“Everything in this room has a story,” designer Podge Bune says of her Hamptons living room. “The easy chair is covered in my old dining room curtains, a Designers Guild fabric they no longer make.” An easier way to achieve this: Buy a slipcover!
Style Your Home Designer Advice Design + Decorate Chic Ideas for Decorating Blank Walls The Best Bathroom Design Ideas Ever Elegant White Kitchens You’ll Love The Best Kitchen Paint Colors Chic Living Room Decorating Ideas Celebrity Inspired Master Bedrooms decorating tips home decor ideas
Instead of hanging a painting on a bare wall, accent it with a rich, velvet curtain background. “Curtains just create a great, calming energy in which you feel very shrouded and comforted, making for a luxurious and restful environment,” says Framel. “And being able to put a really great pop of artwork in front of that textural colored backdrop has a lot of impact.”
Shop a similar look: sofa cover ($21, amazon.com), chair cover ($30, amazon.com)
In this case, designer Gideon Mendelson added a bright yellow throw and fresh flowers to flip an otherwise tame, blue-and-white color scheme on its head.
“I love to see the layers of time and renovations,” says California-based interior designer Patrick Printy. “To me, it deepens the effect.” Achieving a sense of harmony that feels organic is key.
The A-List: 100+ of the Best Interior Designers From Milan to Miami
Designer Betsy Burnham picked out Turkish runners from Rugs & Art to add instant style to this California home’s hallway. The floor coverings also draw eyes to a Moroccan-inspired reading nook.
You don’t need to go bright in order to create visual impact in a room. “[My wife] wanted to dial it back into her aesthetic, away from the color,” says David Kaihoi of the 400-square foot New York studio he renovated for his family. “I agreed, but suggested we do that with texture and pattern.”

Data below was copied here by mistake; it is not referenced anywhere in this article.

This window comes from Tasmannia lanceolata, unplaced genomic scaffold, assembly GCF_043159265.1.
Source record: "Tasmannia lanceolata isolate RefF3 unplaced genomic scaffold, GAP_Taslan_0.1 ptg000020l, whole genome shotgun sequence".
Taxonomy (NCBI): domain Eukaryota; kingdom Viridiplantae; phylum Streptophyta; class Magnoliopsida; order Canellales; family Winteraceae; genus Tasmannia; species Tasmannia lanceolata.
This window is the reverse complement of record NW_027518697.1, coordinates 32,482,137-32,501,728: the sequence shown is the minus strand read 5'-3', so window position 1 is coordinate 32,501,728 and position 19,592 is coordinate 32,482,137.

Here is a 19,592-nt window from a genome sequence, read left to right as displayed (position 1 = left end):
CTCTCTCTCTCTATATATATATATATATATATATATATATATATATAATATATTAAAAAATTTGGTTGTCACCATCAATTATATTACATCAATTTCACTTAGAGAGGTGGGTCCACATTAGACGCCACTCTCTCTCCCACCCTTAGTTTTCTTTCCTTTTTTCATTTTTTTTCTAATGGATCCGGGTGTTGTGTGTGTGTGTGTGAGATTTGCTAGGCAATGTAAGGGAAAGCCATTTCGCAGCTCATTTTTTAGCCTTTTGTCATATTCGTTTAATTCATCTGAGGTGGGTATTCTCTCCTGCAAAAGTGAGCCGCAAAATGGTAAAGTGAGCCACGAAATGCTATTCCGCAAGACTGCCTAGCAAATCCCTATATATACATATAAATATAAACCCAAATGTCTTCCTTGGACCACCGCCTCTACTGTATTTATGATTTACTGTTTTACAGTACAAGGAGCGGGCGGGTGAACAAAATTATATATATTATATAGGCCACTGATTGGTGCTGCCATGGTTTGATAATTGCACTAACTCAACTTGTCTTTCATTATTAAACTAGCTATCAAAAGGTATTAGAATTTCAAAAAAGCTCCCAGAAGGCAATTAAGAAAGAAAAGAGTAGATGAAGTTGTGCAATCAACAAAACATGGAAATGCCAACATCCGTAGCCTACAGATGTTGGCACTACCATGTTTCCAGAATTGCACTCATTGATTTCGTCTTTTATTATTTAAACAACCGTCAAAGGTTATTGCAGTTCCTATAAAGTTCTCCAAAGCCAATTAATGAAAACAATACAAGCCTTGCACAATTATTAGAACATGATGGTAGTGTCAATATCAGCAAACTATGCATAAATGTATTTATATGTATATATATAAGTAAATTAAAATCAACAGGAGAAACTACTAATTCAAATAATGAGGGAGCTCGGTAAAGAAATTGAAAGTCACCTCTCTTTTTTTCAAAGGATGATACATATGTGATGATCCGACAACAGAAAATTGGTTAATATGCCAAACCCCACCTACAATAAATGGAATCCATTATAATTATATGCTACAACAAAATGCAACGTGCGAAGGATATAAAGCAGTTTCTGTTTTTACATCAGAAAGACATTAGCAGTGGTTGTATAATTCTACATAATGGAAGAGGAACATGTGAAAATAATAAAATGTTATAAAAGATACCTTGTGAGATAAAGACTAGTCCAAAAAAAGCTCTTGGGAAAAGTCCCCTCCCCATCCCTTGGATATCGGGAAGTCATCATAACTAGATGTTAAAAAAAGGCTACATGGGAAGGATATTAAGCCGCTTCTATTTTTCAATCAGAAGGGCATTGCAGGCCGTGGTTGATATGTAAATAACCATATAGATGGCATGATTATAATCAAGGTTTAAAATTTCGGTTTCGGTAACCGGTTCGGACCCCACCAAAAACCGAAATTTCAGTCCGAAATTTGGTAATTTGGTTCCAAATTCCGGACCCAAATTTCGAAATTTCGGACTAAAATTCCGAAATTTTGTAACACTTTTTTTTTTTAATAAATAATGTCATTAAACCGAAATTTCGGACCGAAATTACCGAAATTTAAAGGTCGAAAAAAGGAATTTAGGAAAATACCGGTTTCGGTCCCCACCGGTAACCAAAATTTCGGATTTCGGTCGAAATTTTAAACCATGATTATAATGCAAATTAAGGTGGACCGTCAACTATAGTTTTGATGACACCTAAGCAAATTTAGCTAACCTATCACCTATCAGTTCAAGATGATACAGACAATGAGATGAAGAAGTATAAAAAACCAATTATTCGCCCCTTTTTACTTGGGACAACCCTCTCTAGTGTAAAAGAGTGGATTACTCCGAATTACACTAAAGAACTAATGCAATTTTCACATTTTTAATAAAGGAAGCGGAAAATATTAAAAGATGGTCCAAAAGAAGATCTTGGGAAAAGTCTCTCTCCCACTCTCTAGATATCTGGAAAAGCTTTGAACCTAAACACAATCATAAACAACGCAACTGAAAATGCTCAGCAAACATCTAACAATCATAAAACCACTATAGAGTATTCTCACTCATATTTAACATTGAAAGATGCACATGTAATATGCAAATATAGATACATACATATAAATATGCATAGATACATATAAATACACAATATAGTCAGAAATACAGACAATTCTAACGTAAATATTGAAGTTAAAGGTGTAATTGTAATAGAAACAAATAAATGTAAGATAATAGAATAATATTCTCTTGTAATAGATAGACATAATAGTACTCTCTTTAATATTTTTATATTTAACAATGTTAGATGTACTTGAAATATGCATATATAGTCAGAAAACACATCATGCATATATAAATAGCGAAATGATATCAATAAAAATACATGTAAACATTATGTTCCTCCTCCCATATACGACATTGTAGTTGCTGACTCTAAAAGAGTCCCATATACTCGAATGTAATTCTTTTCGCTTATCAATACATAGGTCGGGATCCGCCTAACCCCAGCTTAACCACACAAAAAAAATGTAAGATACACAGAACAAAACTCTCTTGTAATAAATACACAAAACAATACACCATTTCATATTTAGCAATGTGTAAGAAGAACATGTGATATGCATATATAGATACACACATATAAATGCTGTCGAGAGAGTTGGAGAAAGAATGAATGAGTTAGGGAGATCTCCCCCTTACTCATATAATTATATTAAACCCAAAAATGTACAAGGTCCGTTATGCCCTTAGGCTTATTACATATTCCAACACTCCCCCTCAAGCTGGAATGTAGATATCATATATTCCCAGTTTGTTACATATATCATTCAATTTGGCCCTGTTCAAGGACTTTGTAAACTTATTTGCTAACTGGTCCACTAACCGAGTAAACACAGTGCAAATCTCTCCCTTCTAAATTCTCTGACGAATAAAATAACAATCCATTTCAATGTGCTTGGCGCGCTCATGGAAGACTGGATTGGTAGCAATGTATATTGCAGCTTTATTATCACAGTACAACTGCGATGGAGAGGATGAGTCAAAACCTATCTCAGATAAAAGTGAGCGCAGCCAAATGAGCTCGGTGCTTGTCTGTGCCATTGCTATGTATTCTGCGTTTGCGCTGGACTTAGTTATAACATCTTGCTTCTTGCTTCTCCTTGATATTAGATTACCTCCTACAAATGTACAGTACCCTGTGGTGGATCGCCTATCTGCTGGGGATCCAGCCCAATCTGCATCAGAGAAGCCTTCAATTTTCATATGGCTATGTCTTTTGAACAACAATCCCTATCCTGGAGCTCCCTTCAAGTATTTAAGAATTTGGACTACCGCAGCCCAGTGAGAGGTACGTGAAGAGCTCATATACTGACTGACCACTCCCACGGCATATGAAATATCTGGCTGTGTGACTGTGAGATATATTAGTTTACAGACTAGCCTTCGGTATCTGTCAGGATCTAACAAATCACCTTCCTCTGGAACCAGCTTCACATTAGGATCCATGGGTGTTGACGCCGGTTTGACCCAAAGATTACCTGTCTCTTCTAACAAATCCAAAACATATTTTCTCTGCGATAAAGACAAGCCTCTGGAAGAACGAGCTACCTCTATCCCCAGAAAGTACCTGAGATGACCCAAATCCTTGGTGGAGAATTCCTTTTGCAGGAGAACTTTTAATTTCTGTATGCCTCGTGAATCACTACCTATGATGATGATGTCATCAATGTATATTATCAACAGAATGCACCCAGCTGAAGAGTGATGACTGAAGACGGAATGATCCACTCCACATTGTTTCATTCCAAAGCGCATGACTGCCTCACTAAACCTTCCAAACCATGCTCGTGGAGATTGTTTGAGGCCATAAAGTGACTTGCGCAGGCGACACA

Soft colors give this Savanah, Georgia kitchen, designed by Mary Jo Bochner, a calming presence, which allows accessories to stand out. Reorganize your bookshelf by color to add a pop in the corner of your room.
Shop a similar look: wallpaper (contact for prices, donghia.com), towels ($10 and more, pbteen.com)
Instead of fighting against rusticity, embracing the natural character of a home can create a natural richness in the space.”My father found artisans to decorate the bathroom in red limestone, a typical Rajasthani material,” Siddharth Kasliwal, heir to India’s famed Munnu the Gem Palace, explained of the former-cowshed-turned-home he inherited from his father. “All the other elements—the brass sink and hardware, the mirror— are vintage or antique.”
Whether you’re decorating your first home or your fifth, great design is in the details. We’ve consulted top designers and scoured our archives to find the best ideas for every room in the house.
Art director Vivia Horn’s zen upstate New York home makes use of an unexpected gift to give her traditional kitchen a dose of fun. This breakfast table made of a refurbished hibachi—a present from the late wrestler and Benihana restaurateur Rocky Aoki.
Allowing unique items to dictate some design decisions can lead to unexpectedly beautiful results. On the hallways leading into this Art Deco Chicago apartment, dramatic doors and paneling were inspired by a special stack of uncommon lumber. “There was a guy out in Oregon who had a barn full of exotic wood and everything was marked ‘NFS,’ as in Not For Sale,” architect Phillip Liederbach recalls with a laugh. “It gave us a responsibility to elevate it. We obsessed over it.”
Designer Ken Fulk keeps the bedding playful in the bedroom of his Massachusetts vacation house. “The mix-and-match nature of the patterns and faded batik prints make it feel like it’s a collection of old textiles brought back from a journey at sea,” he says.